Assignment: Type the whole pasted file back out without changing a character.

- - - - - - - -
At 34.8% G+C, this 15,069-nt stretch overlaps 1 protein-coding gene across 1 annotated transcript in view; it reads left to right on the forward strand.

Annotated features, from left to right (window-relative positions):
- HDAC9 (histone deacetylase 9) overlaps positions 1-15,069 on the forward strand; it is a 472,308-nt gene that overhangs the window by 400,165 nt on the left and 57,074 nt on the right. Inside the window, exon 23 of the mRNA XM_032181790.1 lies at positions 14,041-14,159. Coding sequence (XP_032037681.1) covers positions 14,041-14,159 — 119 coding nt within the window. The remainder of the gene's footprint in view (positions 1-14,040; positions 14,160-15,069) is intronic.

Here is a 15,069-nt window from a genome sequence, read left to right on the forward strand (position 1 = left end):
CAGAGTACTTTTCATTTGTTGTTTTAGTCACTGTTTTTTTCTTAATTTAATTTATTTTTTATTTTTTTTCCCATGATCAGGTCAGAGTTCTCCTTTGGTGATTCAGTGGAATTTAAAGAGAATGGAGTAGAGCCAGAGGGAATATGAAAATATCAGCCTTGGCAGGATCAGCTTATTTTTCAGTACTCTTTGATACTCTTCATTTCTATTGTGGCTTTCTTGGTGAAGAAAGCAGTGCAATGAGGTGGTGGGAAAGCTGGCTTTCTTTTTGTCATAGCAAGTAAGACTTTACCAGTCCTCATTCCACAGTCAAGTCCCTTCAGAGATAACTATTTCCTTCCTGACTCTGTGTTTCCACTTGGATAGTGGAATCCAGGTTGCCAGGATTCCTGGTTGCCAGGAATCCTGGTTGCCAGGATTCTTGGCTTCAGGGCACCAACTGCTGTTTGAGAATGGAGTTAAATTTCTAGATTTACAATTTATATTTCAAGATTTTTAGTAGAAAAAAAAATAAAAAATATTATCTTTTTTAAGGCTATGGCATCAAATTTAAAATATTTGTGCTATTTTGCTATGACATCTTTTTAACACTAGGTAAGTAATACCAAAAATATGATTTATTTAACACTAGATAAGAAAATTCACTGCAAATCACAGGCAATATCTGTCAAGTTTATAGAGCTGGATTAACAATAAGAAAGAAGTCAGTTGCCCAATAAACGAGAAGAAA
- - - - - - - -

At 34.8% G+C, this 15,069-nt stretch overlaps 1 protein-coding gene across 1 annotated transcript in view; it reads left to right on the forward strand.

Annotated features, from left to right (window-relative positions):
- HDAC9 (histone deacetylase 9) overlaps positions 1-15,069 on the forward strand; it is a 472,308-nt gene that overhangs the window by 400,165 nt on the left and 57,074 nt on the right. Inside the window, exon 23 of the mRNA XM_032181790.1 lies at positions 14,041-14,159. Coding sequence (XP_032037681.1) covers positions 14,041-14,159 — 119 coding nt within the window. The remainder of the gene's footprint in view (positions 1-14,040; positions 14,160-15,069) is intronic.

Here is a 15,069-nt window from a genome sequence, read left to right on the forward strand (position 1 = left end):
CAGAGTACTTTTCATTTGTTGTTTTAGTCACTGTTTTTTTCTTAATTTAATTTATTTTTTATTTTTTTTCCCATGATCAGGTCAGAGTTCTCCTTTGGTGATTCAGTGGAATTTAAAGAGAATGGAGTAGAGCCAGAGGGAATATGAAAATATCAGCCTTGGCAGGATCAGCTTATTTTTCAGTACTCTTTGATACTCTTCATTTCTATTGTGGCTTTCTTGGTGAAGAAAGCAGTGCAATGAGGTGGTGGGAAAGCTGGCTTTCTTTTTGTCATAGCAAGTAAGACTTTACCAGTCCTCATTCCACAGTCAAGTCCCTTCAGAGATAACTATTTCCTTCCTGACTCTGTGTTTCCACTTGGATAGTGGAATCCAGGTTGCCAGGATTCCTGGTTGCCAGGAATCCTGGTTGCCAGGATTCTTGGCTTCAGGGCACCAACTGCTGTTTGAGAATGGAGTTAAATTTCTAGATTTACAATTTATATTTCAAGATTTTTAGTAGAAAAAAAAATAAAAAATATTATCTTTTTTAAGGCTATGGCATCAAATTTAAAATATTTGTGCTATTTTGCTATGACATCTTTTTAACACTAGGTAAGTAATACCAAAAATATGATTTATTTAACACTAGATAAGAAAATTCACTGCAAATCACAGGCAATATCTGTCAAGTTTATAGAGCTGGATTAACAATAAGAAAGAAGTCAGTTGCCCAATAAACGAGAAGAAA